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Installing under counter lights


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Here's the reply I sent to a query about under cabinet lighting

Hi,

I don't know where you live in the world and I suspect that this is one of those subjects that is very different on different sides of the globe.

Luckily I put in under cabinet lights only a couple of weeks ago so it is fairly fresh in my mind. The space I was dealing with was a bit like the following ascii art digram



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! oo ! o ! o ! o !
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^angled double
corner unit ~36"
^Cooker hood ^single "face on"
cabinet ~18"
^ narrow "face on"
cabinet ~12"
countercountercounterHOBcountercounter



I had a few lucky breaks that might not apply to you:
(1) The builders electrician had wired the kitchen such that power was available in a junction box under the cabinets (actually attached to the underneath) this was controlled by a switch near the kitchen door.
(2) There was a 2" thick detail running around the front edge of the cabinets that I could hide the lights behind.
(3) Aside from the break at the cooker hood, the bottom of the cabinets were flat with no obstacles between individual cabinets.
(4) the cooker hood already had a light that came on when you pulled the hood towards you.

I managed to do the job with just two flouresent lights. They were only about 1" thick and 2" deep. the first was about 22" long and I mounted this under the angled cabinet but not centered directly under it. I made sure that it was slightly to the right so that it illuminated the area under the small "face on" cabinet as well.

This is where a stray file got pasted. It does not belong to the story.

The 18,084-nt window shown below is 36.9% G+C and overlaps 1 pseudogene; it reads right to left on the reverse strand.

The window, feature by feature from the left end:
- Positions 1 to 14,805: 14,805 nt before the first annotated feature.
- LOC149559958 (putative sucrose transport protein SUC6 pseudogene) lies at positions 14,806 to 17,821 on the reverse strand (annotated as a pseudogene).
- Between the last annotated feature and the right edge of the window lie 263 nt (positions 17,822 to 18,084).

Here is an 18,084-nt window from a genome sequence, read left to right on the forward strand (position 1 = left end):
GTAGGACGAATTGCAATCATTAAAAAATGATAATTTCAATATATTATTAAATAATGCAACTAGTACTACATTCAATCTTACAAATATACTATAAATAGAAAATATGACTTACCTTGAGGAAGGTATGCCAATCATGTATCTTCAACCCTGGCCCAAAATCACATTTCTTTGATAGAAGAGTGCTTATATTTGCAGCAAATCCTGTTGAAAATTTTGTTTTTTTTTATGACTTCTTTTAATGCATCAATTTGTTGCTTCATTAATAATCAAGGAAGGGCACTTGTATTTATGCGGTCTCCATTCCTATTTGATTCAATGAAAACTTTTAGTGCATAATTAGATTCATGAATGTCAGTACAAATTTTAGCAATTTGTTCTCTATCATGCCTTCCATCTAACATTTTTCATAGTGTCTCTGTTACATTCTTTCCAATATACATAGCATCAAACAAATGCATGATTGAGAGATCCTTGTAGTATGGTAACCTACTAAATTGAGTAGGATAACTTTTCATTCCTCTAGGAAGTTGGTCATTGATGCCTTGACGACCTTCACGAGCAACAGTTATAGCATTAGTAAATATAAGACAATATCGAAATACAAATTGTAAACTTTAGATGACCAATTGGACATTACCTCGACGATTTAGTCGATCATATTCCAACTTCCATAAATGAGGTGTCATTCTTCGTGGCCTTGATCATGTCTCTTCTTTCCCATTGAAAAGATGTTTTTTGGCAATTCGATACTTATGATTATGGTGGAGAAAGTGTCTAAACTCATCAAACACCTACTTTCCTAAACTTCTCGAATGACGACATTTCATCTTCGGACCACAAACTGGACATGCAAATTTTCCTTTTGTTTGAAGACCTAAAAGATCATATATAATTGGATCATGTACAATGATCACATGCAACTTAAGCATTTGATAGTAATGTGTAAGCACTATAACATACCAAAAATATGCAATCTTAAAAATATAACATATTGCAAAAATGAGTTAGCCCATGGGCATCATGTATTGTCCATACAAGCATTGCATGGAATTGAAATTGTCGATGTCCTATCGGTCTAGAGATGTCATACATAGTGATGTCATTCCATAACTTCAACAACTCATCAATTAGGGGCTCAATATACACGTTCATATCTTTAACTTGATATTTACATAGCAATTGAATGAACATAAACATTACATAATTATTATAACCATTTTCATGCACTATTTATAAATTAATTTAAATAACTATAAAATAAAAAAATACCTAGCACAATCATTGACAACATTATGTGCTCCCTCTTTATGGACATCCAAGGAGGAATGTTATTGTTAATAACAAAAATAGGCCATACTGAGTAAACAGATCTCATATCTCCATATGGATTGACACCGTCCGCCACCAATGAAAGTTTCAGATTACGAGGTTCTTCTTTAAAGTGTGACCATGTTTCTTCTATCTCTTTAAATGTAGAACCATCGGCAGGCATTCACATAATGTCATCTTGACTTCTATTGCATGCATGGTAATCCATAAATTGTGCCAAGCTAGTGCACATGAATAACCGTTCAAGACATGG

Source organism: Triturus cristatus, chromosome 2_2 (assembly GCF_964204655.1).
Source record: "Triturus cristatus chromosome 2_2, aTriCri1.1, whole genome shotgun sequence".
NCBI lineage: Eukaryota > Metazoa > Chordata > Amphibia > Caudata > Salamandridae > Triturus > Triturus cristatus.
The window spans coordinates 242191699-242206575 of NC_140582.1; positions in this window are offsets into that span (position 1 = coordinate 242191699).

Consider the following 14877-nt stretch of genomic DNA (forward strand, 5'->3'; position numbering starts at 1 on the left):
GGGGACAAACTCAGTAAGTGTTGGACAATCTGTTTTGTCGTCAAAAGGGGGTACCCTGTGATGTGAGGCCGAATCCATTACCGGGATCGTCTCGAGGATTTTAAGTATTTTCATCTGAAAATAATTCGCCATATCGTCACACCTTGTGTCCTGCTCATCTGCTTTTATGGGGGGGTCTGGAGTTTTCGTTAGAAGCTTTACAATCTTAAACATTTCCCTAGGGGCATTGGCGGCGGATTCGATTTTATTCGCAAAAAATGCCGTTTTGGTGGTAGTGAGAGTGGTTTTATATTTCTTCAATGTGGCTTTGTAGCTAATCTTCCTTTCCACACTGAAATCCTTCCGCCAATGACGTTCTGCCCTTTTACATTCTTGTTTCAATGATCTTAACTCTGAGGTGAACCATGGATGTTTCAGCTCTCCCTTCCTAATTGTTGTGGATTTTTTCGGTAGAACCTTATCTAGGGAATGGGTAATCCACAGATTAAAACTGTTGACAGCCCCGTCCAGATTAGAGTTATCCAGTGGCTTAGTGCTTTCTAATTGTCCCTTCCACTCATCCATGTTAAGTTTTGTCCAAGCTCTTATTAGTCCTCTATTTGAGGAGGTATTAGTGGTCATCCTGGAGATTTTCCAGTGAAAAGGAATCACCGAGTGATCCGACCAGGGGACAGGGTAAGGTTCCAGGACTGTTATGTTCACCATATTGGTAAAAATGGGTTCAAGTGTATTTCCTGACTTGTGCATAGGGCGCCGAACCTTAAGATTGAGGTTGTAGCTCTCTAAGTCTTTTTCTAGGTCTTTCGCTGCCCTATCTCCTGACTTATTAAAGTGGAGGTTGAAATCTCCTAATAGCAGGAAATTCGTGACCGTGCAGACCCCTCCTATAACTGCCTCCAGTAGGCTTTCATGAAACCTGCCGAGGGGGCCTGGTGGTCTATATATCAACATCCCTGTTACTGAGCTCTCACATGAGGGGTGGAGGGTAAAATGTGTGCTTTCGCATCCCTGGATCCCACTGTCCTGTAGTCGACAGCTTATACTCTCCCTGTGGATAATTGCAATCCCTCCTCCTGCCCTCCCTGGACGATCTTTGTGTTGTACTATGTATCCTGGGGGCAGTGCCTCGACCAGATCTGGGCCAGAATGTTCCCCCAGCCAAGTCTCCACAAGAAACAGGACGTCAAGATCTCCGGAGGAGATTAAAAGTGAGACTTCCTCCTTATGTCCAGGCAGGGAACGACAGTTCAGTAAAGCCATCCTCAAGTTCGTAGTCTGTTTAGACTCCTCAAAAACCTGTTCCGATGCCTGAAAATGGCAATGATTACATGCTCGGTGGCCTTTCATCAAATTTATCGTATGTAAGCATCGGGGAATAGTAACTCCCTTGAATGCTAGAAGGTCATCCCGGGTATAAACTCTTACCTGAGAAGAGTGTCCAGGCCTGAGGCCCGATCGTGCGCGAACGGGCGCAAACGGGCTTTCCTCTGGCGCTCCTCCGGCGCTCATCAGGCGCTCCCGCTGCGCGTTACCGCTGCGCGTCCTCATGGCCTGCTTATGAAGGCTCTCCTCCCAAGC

The second was smaller, about 12" which I mounted under the single cabinet on the right. Both were about 6" back from the front edge of the cabinet. the lights I got were pretty low wattage (I think it was about 25W) don't get them too bright because remember they are illuminating an area only about 20" away.

The lights were designed to be "daisy chained", that is, you plugged power into a socket on the left end of the light and it internally routed it to another socket on the right end. You could then plug a cable into that end and wire it to the next light. In this way, all the lights are controlled by one switch.

I attached them to the bottom of the cabinets by screwing them in. just make sure to get screws that are not long enough to go right through the bottom of the cabinet.

Idealy you should get plugs that match the shape of the sockets on the lights, I couldn't find any and had to improvise with crimps and adhesive.

The only complicated bit was daisy chaiing the two lights. In order to get the cable from the left light to the right one I had to drill a hole in the bottom rear of the small cabinet on the left. Run the cable up through the cabinet, drill another hole in the side rear of the cabinets on either side of the cooker hood and feed the cable through these so that it was hidden behind the cooker hood extractor fan. I then had to drill another hole in the bottom of the right hand cabinet so that I could feed it down to the right hand light.

The advantage of the daisy chaining is that if I want to add lights under the other cabinets in the kitchen, I just have to find a way to get the cable from the last light to the next one. That's easier then it sounds though to do neatly.

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